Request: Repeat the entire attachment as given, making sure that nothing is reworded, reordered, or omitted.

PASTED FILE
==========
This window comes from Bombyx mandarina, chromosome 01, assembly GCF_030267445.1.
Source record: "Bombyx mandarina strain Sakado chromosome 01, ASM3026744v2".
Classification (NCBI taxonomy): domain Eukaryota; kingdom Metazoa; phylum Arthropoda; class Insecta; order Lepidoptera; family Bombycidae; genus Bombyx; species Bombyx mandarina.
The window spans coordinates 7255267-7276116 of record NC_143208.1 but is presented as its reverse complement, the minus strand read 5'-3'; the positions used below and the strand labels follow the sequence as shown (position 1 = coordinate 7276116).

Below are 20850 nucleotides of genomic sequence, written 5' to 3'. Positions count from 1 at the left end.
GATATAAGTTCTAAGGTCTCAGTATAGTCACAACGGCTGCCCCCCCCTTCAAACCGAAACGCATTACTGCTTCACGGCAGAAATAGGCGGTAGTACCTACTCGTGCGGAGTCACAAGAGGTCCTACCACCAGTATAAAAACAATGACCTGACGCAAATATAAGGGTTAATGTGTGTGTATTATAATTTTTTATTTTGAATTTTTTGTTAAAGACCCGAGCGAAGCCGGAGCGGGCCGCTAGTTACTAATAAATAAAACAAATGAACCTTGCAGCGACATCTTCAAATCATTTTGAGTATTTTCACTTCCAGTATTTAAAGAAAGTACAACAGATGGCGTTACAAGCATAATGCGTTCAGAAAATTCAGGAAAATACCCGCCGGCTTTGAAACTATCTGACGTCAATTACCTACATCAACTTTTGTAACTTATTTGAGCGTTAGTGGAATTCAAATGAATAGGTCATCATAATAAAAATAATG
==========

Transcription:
This window comes from Bombyx mandarina, chromosome 01, assembly GCF_030267445.1.
Source record: "Bombyx mandarina strain Sakado chromosome 01, ASM3026744v2".
Classification (NCBI taxonomy): domain Eukaryota; kingdom Metazoa; phylum Arthropoda; class Insecta; order Lepidoptera; family Bombycidae; genus Bombyx; species Bombyx mandarina.
The window spans coordinates 7255267-7276116 of record NC_143208.1 but is presented as its reverse complement, the minus strand read 5'-3'; the positions used below and the strand labels follow the sequence as shown (position 1 = coordinate 7276116).

Below are 20850 nucleotides of genomic sequence, written 5' to 3'. Positions count from 1 at the left end.
GATATAAGTTCTAAGGTCTCAGTATAGTCACAACGGCTGCCCCCCCCTTCAAACCGAAACGCATTACTGCTTCACGGCAGAAATAGGCGGTAGTACCTACTCGTGCGGAGTCACAAGAGGTCCTACCACCAGTATAAAAACAATGACCTGACGCAAATATAAGGGTTAATGTGTGTGTATTATAATTTTTTATTTTGAATTTTTTGTTAAAGACCCGAGCGAAGCCGGAGCGGGCCGCTAGTTACTAATAAATAAAACAAATGAACCTTGCAGCGACATCTTCAAATCATTTTGAGTATTTTCACTTCCAGTATTTAAAGAAAGTACAACAGATGGCGTTACAAGCATAATGCGTTCAGAAAATTCAGGAAAATACCCGCCGGCTTTGAAACTATCTGACGTCAATTACCTACATCAACTTTTGTAACTTATTTGAGCGTTAGTGGAATTCAAATGAATAGGTCATCATAATAAAAATAATG